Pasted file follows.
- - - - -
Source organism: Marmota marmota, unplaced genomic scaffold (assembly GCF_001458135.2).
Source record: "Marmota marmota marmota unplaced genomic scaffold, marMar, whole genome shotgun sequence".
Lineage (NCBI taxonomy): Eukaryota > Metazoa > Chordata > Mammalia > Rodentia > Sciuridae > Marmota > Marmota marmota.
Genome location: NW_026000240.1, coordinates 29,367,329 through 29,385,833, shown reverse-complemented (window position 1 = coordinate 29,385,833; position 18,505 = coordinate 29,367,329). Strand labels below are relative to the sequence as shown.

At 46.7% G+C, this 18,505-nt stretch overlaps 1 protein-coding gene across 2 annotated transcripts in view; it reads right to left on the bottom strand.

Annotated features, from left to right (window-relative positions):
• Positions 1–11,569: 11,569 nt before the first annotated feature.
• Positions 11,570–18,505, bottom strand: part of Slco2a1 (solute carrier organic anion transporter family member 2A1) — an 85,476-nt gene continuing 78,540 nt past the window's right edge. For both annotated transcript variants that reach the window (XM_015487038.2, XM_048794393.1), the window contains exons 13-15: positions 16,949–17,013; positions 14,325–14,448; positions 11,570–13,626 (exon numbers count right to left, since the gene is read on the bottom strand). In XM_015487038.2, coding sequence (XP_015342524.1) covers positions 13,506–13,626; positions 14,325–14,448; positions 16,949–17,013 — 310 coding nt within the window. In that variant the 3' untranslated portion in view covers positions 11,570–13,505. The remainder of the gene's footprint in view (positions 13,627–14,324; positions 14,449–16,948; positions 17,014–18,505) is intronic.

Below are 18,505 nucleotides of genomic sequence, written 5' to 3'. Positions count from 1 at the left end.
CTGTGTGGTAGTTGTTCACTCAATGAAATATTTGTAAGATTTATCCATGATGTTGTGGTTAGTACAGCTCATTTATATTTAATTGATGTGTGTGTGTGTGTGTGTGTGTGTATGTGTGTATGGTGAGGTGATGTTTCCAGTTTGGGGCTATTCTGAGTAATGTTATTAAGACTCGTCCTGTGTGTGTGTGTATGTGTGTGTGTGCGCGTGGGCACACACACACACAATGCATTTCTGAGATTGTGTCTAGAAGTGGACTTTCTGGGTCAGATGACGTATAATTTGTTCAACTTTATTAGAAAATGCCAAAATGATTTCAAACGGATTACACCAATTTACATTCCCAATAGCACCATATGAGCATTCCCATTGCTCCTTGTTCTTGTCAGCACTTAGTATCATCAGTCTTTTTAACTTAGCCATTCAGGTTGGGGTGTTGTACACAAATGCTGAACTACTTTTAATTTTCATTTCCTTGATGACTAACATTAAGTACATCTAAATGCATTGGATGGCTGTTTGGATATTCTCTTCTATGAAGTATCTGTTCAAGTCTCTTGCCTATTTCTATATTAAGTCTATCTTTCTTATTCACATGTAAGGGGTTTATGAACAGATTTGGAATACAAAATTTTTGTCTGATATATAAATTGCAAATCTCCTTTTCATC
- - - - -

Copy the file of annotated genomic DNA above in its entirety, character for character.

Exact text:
Source organism: Marmota marmota, unplaced genomic scaffold (assembly GCF_001458135.2).
Source record: "Marmota marmota marmota unplaced genomic scaffold, marMar, whole genome shotgun sequence".
Lineage (NCBI taxonomy): Eukaryota > Metazoa > Chordata > Mammalia > Rodentia > Sciuridae > Marmota > Marmota marmota.
Genome location: NW_026000240.1, coordinates 29,367,329 through 29,385,833, shown reverse-complemented (window position 1 = coordinate 29,385,833; position 18,505 = coordinate 29,367,329). Strand labels below are relative to the sequence as shown.

At 46.7% G+C, this 18,505-nt stretch overlaps 1 protein-coding gene across 2 annotated transcripts in view; it reads right to left on the bottom strand.

Annotated features, from left to right (window-relative positions):
• Positions 1–11,569: 11,569 nt before the first annotated feature.
• Positions 11,570–18,505, bottom strand: part of Slco2a1 (solute carrier organic anion transporter family member 2A1) — an 85,476-nt gene continuing 78,540 nt past the window's right edge. For both annotated transcript variants that reach the window (XM_015487038.2, XM_048794393.1), the window contains exons 13-15: positions 16,949–17,013; positions 14,325–14,448; positions 11,570–13,626 (exon numbers count right to left, since the gene is read on the bottom strand). In XM_015487038.2, coding sequence (XP_015342524.1) covers positions 13,506–13,626; positions 14,325–14,448; positions 16,949–17,013 — 310 coding nt within the window. In that variant the 3' untranslated portion in view covers positions 11,570–13,505. The remainder of the gene's footprint in view (positions 13,627–14,324; positions 14,449–16,948; positions 17,014–18,505) is intronic.

Below are 18,505 nucleotides of genomic sequence, written 5' to 3'. Positions count from 1 at the left end.
CTGTGTGGTAGTTGTTCACTCAATGAAATATTTGTAAGATTTATCCATGATGTTGTGGTTAGTACAGCTCATTTATATTTAATTGATGTGTGTGTGTGTGTGTGTGTGTGTATGTGTGTATGGTGAGGTGATGTTTCCAGTTTGGGGCTATTCTGAGTAATGTTATTAAGACTCGTCCTGTGTGTGTGTGTATGTGTGTGTGTGCGCGTGGGCACACACACACACAATGCATTTCTGAGATTGTGTCTAGAAGTGGACTTTCTGGGTCAGATGACGTATAATTTGTTCAACTTTATTAGAAAATGCCAAAATGATTTCAAACGGATTACACCAATTTACATTCCCAATAGCACCATATGAGCATTCCCATTGCTCCTTGTTCTTGTCAGCACTTAGTATCATCAGTCTTTTTAACTTAGCCATTCAGGTTGGGGTGTTGTACACAAATGCTGAACTACTTTTAATTTTCATTTCCTTGATGACTAACATTAAGTACATCTAAATGCATTGGATGGCTGTTTGGATATTCTCTTCTATGAAGTATCTGTTCAAGTCTCTTGCCTATTTCTATATTAAGTCTATCTTTCTTATTCACATGTAAGGGGTTTATGAACAGATTTGGAATACAAAATTTTTGTCTGATATATAAATTGCAAATCTCCTTTTCATC